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Dallas School District office is closed as of Monday. Most employees were instructed to work from home. 


POLK COUNTY — City halls, school district offices and county departments are closing to the public in response to calls from Gov. Kate Brown to forgo all but essential activity.

On Monday, Brown ordered people to stay at home as much possible to fight the spread of COVID-19.

Even before that announcement, the city of Dallas and Dallas School District closed city hall and the district office to the public.

The city of Dallas closed City Hall on Thursday, and Monday was the last day of full operations at the Dallas School District and at Polk County departments.

Dallas said departments are staffed, but only interacting with the public via phone, email and by appointment.

Monmouth and Independence announced last week that they would limit public access to city facilities, and conduct most business by phone or email. City Hall in Falls City is open, but all interaction with the public will be done through the customer window in the foyer to reduce contact with public.

Central School District office is open, but has limited staffing on hand.

Dallas interim superintendent Andy Bellando said Monday was the last day the district office was fully staffed and open to the public.

“In addition to the schools, the district office is now closed. Community members can surely email or call us and leave a voice mail, and we will get back to them if there’s any special requests or needs,” he said. “Today is the last day that you will see the district office have this many people. I’ve directed all employees to complete their employment tasks from home as much as possible. There will still be a need to have one or maybe two people in the district office to support deliveries or maybe some other daily operational tasks.”

The exception to the that is food service employees — the state has mandated that school continue to offer meals during the shutdown — and maintenance crews that will monitor the function of district buildings.

Polk County announced Monday afternoon that it would be closing its buildings at 850 Main St. and 182 SW Academy St., in Dallas. Departments would interact with the public by phone, email and by appointment only. The Polk County Board of Commissioners approved the closure on Monday.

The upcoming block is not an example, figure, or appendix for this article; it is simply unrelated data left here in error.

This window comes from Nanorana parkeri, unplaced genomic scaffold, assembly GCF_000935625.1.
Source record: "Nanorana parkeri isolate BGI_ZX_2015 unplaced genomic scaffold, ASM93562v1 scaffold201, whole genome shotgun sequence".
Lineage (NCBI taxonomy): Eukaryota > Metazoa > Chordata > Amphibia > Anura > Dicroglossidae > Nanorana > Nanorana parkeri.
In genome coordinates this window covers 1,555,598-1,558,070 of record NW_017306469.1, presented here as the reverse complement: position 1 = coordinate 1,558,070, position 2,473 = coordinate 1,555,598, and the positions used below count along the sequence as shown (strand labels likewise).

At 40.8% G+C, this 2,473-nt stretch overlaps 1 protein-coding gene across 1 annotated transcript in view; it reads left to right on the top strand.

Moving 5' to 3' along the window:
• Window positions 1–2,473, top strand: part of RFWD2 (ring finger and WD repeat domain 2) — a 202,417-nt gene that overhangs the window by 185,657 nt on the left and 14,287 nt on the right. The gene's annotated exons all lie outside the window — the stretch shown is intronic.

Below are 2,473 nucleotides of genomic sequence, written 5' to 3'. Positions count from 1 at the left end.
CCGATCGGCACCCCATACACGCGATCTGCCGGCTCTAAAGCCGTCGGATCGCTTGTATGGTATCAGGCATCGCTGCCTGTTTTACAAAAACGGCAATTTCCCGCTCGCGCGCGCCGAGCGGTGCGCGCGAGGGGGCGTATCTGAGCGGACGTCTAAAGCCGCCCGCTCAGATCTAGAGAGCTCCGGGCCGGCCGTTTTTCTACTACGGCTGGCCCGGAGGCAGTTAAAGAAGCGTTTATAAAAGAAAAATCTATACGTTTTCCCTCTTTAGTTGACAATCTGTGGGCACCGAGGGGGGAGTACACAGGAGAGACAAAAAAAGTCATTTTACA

“The county is very committed to reducing the spread of the coronavirus and needs everyone’s cooperation immediately to reduce the spread of the virus,” read a press release announcing the closure.

Polk County, the city of Independence and the city of Monmouth have declared emergencies in response to COVID-19.

“This declaration helps to streamline responsibilities and allows for more flexible and timely responses from the city,” said Independence Mayor John McArdle in a March 14 statement.

Mayor Cec Koontz signed Monmouth’s declaration on March 17.

“The emergency declaration will allow the city of Monmouth to better serve people in our city in a more responsive and timely manner in order to reduce any number of losses our community, residents and businesses may experience from the spread of the novel infectious coronavirus during the coming weeks,” she said. “We understand this is a difficult and uncertain time for our community. However, I am confident that the city and its leadership will navigate the complexities of this situation successfully and that our residents will be cared for in the best possible manner.”

The Polk County Board of Commissioners also on March 17 declared a state of emergency within Polk County.

As of Monday, Falls City and Dallas have not declared emergencies.

Falls City has one on standby, said city manager Mac Corthell. He said the city doesn’t have an emergency ordinance, meaning that powers granted to city administration in an emergency declaration would have to be authorized individually by the city council.

“Ultimately, this leaves ‘access to funds’ as the reason to declare an emergency and that requires a specific need,” Corthell said. “Falls City currently has no specific needs related to the emergency because there are no cases here and no city expenditures occurring due to the emergency. The city is prepared to declare an emergency at a moment’s notice if needed.”

Dallas city manager Brian Latta said the city will benefit from resources available through declarations at the national, state and county level.

 “The City Council has not discussed this, nor is there an immediate legal benefit to Dallas for doing so,” Latta said regarding declaring an emergency. “Our ordinances allow emergency public contracting and purchasing provisions without declaring a local emergency.”

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